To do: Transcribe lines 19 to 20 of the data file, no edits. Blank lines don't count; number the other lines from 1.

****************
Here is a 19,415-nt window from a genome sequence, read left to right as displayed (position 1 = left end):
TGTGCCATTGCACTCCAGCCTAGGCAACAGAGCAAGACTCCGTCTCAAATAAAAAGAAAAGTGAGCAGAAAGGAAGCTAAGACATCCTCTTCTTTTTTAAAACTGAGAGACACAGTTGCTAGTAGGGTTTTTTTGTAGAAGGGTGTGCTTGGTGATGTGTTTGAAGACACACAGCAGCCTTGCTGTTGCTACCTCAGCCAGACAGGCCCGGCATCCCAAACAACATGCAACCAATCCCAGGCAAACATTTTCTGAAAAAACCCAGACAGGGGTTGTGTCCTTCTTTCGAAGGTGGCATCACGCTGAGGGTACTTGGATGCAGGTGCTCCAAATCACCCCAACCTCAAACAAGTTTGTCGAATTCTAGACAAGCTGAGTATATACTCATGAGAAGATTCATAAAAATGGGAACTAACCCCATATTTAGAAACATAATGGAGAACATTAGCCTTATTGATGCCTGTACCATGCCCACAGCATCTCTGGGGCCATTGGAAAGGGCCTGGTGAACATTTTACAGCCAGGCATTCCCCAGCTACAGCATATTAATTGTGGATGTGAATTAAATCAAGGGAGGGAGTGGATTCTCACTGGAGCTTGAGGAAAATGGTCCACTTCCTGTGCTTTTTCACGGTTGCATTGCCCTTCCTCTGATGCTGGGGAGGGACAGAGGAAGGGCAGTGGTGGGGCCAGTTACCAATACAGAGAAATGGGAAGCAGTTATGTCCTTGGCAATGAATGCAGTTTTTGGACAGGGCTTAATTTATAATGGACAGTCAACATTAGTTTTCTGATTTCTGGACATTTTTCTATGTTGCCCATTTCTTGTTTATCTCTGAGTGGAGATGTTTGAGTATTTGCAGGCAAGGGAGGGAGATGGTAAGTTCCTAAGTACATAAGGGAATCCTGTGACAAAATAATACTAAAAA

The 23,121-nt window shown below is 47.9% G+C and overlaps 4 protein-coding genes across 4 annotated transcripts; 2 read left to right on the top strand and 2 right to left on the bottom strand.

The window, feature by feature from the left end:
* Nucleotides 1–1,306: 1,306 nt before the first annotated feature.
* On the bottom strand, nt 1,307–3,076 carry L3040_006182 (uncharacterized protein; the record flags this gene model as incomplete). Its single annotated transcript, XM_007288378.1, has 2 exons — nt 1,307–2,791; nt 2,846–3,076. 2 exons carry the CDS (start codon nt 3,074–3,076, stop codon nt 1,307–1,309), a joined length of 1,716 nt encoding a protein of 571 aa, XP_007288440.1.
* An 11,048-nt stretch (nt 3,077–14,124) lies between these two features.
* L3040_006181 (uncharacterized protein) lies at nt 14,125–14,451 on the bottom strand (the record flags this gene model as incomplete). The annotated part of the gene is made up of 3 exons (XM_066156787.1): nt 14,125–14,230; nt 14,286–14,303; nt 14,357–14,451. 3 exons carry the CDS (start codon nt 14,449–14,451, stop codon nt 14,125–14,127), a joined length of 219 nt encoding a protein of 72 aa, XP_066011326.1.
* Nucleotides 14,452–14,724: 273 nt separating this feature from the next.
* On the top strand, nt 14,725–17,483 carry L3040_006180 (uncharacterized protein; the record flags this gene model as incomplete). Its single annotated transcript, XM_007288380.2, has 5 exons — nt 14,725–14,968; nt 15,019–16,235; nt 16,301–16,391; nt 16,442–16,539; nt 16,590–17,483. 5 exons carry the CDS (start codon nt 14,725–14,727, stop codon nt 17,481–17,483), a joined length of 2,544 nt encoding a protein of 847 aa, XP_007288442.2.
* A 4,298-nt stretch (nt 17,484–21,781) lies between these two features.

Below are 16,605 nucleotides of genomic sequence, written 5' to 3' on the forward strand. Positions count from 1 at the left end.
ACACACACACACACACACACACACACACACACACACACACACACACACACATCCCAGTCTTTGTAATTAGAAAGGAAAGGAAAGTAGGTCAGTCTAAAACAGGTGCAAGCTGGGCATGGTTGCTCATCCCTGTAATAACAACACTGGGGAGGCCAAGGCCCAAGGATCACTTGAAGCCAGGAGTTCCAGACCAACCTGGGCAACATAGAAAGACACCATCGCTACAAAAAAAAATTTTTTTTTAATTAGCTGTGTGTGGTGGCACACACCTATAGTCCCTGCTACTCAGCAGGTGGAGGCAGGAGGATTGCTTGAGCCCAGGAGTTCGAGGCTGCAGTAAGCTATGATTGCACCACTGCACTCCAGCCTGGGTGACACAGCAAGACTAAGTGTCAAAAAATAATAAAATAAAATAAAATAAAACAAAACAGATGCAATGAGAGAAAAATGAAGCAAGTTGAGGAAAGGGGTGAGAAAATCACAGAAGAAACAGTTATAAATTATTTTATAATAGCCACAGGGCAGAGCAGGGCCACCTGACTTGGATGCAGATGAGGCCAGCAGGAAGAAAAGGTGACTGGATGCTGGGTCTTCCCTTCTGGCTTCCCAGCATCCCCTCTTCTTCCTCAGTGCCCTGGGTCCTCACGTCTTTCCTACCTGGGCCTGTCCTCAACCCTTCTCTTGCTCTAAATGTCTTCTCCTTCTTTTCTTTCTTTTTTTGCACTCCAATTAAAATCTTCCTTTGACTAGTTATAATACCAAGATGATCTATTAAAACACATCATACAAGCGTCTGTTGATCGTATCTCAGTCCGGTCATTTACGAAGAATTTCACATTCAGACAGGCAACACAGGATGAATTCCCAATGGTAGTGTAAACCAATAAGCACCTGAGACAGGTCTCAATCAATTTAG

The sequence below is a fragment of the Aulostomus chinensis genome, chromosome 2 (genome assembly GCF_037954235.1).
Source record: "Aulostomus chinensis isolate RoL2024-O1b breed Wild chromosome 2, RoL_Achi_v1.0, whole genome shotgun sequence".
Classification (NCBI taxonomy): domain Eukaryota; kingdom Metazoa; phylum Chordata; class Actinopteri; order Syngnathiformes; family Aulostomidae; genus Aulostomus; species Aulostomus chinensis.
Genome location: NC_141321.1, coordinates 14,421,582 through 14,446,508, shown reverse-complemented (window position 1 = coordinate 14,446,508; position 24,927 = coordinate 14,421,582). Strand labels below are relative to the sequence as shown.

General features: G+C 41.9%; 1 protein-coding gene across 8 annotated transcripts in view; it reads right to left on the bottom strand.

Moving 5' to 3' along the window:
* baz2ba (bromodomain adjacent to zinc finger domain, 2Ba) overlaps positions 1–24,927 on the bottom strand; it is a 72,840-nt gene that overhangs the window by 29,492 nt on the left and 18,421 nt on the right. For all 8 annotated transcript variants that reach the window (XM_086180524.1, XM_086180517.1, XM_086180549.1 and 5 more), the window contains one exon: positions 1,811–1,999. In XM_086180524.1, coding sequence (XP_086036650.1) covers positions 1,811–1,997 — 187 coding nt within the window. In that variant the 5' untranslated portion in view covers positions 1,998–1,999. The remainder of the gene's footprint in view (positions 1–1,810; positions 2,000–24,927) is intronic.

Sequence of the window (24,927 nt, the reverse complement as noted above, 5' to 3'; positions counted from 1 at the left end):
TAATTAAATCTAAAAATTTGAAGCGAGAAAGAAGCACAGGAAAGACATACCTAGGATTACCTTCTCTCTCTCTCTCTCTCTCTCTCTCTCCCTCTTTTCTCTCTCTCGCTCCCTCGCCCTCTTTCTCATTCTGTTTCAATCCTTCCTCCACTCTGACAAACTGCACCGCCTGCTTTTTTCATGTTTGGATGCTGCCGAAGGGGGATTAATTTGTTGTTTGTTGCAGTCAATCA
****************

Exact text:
Moving 5' to 3' along the window:
* baz2ba (bromodomain adjacent to zinc finger domain, 2Ba) overlaps positions 1–24,927 on the bottom strand; it is a 72,840-nt gene that overhangs the window by 29,492 nt on the left and 18,421 nt on the right. For all 8 annotated transcript variants that reach the window (XM_086180524.1, XM_086180517.1, XM_086180549.1 and 5 more), the window contains one exon: positions 1,811–1,999. In XM_086180524.1, coding sequence (XP_086036650.1) covers positions 1,811–1,997 — 187 coding nt within the window. In that variant the 5' untranslated portion in view covers positions 1,998–1,999. The remainder of the gene's footprint in view (positions 1–1,810; positions 2,000–24,927) is intronic.